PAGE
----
Marijuana smoking is not associated with chronic obstructive pulmonary disease, or COPD. According to a newly published study.
Researchers at the University of California, Los Angeles surveyed participants who smoked or had ever smoked cigarettes, whether they were current smokers, previous smokers, or never smokers. divided into three groups.
“Limited data are available regarding the effects of smoking marijuana on the development or progression of chronic obstructive pulmonary disease (COPD) in middle-aged and older adults with varying smoking histories,” the study authors said. rice field.
“I compared [current marijuana smokers], [former marijuana smokers] and [never marijuana smokers], and lifetime marijuana use varies. Mixed-effects linear regression models were used to analyze changes in spirometry, symptoms, health status, and radiographic indices. A zero-inflation negative binomial model was used for exacerbation rates,” the researchers said. I have written.
Most participants were followed for more than four years, according to the researchers, and “incidence of COPD, respiratory symptoms, health status, radiographic extent of emphysema or air traps, total or severe There was no difference between them,” he said. [current marijuana smokers] again [former marijuana smokers] versus [never marijuana smokers] Or between people who have used marijuana in their lifetime [never marijuana smokers]”
In their final analysis, the researchers wrote:: “In a cohort of ≥20 pack-years of smoking history with established COPD or at risk of developing COPD, cumulative lifetime current and/or former marijuana smoking history was followed for an average of ≥4 years. No dose was found to be associated with a significant adverse effect on COPD progression. Previous concomitant marijuana smoking (including heavy marijuana smoking) was not found to be associated with an increased risk of developing subsequent COPD.However, limitations of our study and our results Given previously published findings that contradict with , a better understanding of the potential prolongation potential would require a larger sample size and a longer duration, specifically designed to assess this issue. Additional studies with follow-up are needed – Long-term effects of smoking marijuana in people with COPD or at risk of developing COPD.”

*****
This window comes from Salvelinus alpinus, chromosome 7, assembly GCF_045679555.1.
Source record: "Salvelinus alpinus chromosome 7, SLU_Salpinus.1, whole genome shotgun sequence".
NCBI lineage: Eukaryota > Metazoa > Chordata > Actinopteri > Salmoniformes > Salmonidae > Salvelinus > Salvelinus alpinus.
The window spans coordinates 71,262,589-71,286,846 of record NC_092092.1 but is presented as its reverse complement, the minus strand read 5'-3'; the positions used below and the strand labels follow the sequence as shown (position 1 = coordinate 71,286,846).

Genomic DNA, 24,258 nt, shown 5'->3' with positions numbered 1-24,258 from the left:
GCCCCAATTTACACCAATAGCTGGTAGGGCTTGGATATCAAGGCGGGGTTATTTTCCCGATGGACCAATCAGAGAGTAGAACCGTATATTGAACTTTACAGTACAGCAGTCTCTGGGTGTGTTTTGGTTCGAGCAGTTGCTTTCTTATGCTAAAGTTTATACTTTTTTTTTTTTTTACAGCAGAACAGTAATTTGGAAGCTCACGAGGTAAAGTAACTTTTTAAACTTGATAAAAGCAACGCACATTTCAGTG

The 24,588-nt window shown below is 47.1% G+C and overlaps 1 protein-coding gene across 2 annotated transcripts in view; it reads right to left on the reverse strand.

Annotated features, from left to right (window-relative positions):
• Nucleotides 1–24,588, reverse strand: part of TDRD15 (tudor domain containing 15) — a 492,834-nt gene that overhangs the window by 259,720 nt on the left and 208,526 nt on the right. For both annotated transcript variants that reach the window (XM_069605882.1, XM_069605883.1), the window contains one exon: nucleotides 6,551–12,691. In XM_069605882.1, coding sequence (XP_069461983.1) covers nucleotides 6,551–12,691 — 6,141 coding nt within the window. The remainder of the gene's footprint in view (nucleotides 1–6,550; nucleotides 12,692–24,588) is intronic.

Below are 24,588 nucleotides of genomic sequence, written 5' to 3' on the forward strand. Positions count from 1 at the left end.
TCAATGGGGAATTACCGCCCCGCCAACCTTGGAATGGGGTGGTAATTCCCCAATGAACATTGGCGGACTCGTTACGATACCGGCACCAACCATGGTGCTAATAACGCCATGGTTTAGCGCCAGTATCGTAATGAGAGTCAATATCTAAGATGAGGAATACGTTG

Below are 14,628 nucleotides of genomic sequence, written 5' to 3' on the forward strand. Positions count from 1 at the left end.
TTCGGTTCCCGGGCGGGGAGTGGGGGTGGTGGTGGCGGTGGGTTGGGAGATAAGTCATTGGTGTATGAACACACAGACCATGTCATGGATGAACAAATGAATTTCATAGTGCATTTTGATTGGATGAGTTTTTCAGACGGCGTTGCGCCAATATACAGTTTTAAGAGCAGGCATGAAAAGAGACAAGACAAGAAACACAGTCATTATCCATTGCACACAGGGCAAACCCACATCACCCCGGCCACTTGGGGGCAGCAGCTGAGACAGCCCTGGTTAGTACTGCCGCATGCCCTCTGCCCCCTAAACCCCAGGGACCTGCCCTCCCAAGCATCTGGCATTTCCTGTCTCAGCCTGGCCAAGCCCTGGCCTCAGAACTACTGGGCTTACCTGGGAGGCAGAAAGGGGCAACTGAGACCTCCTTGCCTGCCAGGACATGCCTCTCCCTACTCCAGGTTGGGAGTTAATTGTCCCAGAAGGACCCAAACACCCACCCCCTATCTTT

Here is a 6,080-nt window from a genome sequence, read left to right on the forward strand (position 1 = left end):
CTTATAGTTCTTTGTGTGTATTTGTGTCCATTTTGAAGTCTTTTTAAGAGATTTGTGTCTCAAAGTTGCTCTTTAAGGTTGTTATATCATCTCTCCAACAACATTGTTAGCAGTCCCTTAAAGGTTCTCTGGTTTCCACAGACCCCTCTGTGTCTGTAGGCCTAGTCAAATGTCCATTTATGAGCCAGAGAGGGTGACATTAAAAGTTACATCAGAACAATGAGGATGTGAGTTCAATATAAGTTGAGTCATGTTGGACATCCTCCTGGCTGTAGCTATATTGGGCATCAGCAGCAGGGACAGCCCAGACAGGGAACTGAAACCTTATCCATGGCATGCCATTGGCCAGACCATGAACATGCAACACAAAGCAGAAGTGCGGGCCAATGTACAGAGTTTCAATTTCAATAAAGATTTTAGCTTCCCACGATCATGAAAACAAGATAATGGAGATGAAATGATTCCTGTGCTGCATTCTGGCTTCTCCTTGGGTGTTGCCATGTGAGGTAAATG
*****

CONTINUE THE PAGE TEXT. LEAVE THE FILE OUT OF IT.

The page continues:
NORML Deputy Director Paul Armentano advertised the discovery From a UCLA study published this month Chronic obstructive pulmonary disease.
“These results are consistent with decades of data showing that cannabis smoke exposure is not associated with the same adverse lung effects as tobacco smoke exposure.” Armentano said. Said. “They should be reassuring to cannabis consumers and health professionals alike, and should help guide future policy regarding the creation of evidence-based public health messages and related regulations.”
normal The results are “consistent with previous studies that have concluded that cannabis inhalation, even over the long term, is not positively associated with COPD, lung cancer, or irreversible airway damage,” he said. It further points out that “the use of heated vaporization technology has shown that keeping herbal cannabis at a set temperature below its burning point reduces exposure to toxic fumes, making cannabis ‘safe and effective’ in a clinical trial setting.” Accepted as a delivery device. ”
In one of the studies cited by NORML, in 2018, British researchers found that “the available literature does not link exposure to cannabis smoke with the development of COPD, emphysema, lung cancer, shortness of breath, or irreversible airway damage. It fails to support the relevance of Nonetheless, they “identified associations between marijuana inhalation and more frequent coughing, sputum production, wheezing, and chronic bronchitis, but found that these symptoms largely disappeared after smoking cessation.”
“The long-term respiratory effects of cannabis differ from conventional smoking,” the researchers wrote. normal. “[C]Smoking anabis does not appear to be carcinogenic. ”